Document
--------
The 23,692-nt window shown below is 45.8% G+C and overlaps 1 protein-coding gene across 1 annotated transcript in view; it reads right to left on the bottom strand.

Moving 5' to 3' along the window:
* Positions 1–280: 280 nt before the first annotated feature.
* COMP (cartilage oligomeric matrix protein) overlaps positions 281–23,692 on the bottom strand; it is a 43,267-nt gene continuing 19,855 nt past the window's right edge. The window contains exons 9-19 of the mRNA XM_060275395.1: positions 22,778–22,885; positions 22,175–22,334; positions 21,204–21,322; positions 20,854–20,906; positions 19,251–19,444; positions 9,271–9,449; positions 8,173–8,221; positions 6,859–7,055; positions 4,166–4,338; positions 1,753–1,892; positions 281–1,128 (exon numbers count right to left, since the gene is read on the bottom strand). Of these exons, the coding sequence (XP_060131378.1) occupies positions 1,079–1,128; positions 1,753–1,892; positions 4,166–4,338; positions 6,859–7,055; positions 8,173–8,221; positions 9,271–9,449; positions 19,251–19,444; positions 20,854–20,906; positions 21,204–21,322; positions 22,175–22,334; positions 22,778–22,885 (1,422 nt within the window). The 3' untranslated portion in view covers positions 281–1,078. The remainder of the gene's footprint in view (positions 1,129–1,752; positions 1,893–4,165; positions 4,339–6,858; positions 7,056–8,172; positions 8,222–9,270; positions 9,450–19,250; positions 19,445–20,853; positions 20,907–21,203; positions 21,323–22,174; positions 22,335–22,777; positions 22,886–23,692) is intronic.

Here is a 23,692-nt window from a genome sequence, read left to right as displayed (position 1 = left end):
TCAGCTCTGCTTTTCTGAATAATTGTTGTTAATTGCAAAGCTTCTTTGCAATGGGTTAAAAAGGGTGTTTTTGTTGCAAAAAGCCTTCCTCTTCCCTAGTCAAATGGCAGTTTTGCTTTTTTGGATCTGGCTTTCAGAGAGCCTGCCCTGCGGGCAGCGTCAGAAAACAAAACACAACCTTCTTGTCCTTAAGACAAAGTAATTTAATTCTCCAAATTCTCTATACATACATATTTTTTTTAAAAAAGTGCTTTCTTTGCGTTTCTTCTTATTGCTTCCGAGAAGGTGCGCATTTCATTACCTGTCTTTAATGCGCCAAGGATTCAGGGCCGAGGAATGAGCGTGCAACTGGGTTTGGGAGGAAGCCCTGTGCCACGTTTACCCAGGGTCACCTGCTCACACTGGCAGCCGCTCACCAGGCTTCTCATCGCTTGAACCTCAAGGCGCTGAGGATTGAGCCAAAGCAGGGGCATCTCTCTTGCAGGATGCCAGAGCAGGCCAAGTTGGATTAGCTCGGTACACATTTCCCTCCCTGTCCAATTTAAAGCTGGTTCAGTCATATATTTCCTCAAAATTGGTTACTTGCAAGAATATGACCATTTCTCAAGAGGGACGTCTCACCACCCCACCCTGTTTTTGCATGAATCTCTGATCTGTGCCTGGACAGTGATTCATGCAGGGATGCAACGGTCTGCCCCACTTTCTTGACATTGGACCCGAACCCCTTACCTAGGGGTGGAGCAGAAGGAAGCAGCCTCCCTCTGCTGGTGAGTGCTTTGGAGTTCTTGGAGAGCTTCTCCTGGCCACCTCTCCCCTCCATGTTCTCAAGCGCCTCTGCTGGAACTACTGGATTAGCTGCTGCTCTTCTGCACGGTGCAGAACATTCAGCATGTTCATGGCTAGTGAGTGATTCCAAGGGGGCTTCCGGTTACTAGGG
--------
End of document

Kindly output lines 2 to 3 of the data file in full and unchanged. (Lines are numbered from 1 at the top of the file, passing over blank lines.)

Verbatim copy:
Moving 5' to 3' along the window:
* Positions 1–280: 280 nt before the first annotated feature.